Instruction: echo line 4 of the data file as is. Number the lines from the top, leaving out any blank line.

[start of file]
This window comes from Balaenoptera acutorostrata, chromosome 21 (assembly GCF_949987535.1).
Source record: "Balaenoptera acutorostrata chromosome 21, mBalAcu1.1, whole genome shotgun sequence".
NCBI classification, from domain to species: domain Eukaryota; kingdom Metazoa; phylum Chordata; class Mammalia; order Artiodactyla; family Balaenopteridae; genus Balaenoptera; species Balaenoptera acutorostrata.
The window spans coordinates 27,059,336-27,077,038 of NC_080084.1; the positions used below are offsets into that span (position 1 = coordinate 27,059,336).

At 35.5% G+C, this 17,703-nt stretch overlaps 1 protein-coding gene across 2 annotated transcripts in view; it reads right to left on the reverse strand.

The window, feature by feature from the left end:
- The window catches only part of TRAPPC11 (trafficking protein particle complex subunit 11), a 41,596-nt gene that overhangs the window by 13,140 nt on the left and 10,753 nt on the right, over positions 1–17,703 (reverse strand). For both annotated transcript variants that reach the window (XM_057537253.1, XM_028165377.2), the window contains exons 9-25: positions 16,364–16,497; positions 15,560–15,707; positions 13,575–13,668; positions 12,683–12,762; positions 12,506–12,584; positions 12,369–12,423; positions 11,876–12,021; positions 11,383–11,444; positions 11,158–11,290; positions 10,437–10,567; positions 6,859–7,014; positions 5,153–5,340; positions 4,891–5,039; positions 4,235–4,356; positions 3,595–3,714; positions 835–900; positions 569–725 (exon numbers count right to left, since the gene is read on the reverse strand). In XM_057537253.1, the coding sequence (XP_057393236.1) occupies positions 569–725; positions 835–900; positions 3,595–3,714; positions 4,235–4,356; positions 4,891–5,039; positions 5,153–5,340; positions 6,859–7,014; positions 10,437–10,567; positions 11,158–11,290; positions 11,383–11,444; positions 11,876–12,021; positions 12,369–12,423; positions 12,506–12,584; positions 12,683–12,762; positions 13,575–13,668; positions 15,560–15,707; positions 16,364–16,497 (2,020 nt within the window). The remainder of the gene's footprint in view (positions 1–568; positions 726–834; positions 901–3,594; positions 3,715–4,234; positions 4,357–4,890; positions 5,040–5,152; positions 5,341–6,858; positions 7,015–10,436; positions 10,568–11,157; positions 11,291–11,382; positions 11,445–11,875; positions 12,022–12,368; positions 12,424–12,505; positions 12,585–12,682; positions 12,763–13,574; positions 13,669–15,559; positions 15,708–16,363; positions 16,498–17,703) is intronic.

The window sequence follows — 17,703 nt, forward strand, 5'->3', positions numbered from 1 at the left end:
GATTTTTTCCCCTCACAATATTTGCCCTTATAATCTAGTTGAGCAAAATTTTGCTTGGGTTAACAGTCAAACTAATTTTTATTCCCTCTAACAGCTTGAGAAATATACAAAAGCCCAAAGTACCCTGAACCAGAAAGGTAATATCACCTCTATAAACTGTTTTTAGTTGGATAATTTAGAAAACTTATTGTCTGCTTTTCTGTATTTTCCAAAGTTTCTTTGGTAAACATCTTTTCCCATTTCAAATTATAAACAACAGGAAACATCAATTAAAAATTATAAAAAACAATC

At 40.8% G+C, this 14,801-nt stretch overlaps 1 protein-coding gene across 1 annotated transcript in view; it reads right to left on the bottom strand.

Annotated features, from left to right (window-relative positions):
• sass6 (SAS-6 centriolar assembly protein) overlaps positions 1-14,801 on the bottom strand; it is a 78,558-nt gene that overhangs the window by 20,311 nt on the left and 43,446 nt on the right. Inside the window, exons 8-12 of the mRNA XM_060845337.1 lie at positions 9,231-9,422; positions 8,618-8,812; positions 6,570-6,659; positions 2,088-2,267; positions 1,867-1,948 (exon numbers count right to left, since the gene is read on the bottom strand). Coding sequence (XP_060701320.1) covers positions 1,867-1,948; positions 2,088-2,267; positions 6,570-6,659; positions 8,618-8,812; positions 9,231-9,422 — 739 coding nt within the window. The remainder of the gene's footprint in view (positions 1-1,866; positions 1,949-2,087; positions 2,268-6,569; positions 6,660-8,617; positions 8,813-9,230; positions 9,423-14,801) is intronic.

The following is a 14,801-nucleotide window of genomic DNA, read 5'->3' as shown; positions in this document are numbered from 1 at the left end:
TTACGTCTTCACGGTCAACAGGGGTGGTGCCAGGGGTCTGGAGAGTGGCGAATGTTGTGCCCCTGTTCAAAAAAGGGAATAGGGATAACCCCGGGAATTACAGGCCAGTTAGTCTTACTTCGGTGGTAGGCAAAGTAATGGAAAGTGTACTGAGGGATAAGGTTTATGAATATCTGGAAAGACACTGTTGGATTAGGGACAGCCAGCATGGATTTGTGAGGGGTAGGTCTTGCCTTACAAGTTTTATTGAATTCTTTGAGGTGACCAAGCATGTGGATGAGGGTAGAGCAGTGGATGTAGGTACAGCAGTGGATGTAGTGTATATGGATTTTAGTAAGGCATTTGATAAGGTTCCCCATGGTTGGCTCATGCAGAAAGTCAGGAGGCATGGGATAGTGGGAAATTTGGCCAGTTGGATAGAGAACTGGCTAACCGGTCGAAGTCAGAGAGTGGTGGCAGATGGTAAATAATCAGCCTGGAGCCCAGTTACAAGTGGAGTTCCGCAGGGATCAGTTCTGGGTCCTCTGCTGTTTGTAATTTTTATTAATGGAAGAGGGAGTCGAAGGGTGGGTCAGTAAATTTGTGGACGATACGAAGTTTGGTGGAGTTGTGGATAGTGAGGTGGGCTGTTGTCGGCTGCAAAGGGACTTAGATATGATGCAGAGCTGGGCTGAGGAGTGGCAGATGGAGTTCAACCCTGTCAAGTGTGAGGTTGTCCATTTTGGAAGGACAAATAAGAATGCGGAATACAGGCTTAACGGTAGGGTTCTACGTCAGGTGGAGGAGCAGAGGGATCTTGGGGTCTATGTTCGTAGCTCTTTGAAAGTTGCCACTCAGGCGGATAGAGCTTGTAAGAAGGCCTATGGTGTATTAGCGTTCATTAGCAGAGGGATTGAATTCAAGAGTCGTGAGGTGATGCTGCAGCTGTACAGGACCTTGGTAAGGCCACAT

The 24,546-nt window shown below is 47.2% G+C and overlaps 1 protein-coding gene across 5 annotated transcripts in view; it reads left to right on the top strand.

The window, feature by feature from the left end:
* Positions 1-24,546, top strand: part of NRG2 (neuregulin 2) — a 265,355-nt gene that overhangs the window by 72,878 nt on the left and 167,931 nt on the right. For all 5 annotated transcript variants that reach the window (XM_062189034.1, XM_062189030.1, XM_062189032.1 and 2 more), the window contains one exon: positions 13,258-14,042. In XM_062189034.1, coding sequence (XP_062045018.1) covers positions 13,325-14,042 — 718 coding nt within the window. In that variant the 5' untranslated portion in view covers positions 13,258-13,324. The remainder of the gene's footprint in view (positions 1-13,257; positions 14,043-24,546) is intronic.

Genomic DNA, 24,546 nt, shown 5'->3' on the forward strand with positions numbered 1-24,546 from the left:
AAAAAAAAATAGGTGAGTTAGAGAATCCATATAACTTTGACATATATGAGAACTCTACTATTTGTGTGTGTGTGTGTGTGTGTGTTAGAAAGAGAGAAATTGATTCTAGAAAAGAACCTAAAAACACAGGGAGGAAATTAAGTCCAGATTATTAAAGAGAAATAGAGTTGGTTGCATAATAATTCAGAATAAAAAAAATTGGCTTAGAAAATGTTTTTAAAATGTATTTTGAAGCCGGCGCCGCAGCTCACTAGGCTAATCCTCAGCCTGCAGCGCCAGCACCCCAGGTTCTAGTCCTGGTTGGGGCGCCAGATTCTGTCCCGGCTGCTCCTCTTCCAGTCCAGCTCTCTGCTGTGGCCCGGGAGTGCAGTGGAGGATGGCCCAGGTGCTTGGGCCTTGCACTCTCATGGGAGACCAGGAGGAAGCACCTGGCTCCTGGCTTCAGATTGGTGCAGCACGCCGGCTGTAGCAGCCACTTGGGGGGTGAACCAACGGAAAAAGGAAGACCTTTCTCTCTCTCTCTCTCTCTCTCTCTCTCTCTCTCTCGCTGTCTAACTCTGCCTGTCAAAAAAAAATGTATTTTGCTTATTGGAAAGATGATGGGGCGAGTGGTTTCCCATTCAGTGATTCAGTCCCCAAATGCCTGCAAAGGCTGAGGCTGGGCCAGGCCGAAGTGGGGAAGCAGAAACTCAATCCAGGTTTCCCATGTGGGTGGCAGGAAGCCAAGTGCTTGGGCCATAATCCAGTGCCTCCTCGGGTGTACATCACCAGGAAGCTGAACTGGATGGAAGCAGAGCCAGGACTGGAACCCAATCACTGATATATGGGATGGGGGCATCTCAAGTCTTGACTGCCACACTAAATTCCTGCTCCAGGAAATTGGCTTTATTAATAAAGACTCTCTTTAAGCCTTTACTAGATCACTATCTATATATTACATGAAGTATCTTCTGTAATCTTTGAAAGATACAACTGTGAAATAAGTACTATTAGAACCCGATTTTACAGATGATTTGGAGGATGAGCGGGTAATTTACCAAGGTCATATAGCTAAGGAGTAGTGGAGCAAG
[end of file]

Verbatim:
The window spans coordinates 27,059,336-27,077,038 of NC_080084.1; the positions used below are offsets into that span (position 1 = coordinate 27,059,336).